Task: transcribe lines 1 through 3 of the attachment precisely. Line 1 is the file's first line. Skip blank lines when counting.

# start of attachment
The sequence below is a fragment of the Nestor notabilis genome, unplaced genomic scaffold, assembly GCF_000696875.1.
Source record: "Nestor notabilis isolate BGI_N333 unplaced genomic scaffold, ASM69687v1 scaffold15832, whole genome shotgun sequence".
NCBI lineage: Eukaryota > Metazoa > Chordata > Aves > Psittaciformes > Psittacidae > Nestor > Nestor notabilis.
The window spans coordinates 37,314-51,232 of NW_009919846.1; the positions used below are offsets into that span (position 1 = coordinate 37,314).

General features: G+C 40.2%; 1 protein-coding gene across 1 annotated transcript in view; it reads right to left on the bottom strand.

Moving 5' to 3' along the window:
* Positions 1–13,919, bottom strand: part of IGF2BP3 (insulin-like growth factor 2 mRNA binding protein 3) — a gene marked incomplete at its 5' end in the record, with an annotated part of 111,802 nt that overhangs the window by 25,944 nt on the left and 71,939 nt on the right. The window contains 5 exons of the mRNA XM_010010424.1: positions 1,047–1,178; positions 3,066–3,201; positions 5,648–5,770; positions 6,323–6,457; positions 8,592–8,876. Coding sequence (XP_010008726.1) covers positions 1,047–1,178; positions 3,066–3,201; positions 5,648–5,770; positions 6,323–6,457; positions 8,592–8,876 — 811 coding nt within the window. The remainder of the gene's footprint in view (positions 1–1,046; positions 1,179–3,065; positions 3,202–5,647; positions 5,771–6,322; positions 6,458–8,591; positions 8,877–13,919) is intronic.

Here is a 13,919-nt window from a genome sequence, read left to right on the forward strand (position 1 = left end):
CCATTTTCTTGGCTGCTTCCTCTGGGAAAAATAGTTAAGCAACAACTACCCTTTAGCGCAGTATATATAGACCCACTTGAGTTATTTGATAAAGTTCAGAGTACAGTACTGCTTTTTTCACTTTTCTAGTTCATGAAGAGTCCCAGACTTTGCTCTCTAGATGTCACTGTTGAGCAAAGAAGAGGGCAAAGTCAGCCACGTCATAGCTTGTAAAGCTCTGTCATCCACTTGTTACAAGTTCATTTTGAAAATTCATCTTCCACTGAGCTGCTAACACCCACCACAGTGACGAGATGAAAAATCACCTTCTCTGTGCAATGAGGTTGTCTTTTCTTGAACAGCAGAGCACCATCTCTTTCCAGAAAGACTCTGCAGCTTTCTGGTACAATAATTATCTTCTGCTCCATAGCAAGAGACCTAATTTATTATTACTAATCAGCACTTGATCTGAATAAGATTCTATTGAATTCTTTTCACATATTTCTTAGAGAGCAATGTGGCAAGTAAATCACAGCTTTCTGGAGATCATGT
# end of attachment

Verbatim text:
The sequence below is a fragment of the Nestor notabilis genome, unplaced genomic scaffold, assembly GCF_000696875.1.
Source record: "Nestor notabilis isolate BGI_N333 unplaced genomic scaffold, ASM69687v1 scaffold15832, whole genome shotgun sequence".
NCBI lineage: Eukaryota > Metazoa > Chordata > Aves > Psittaciformes > Psittacidae > Nestor > Nestor notabilis.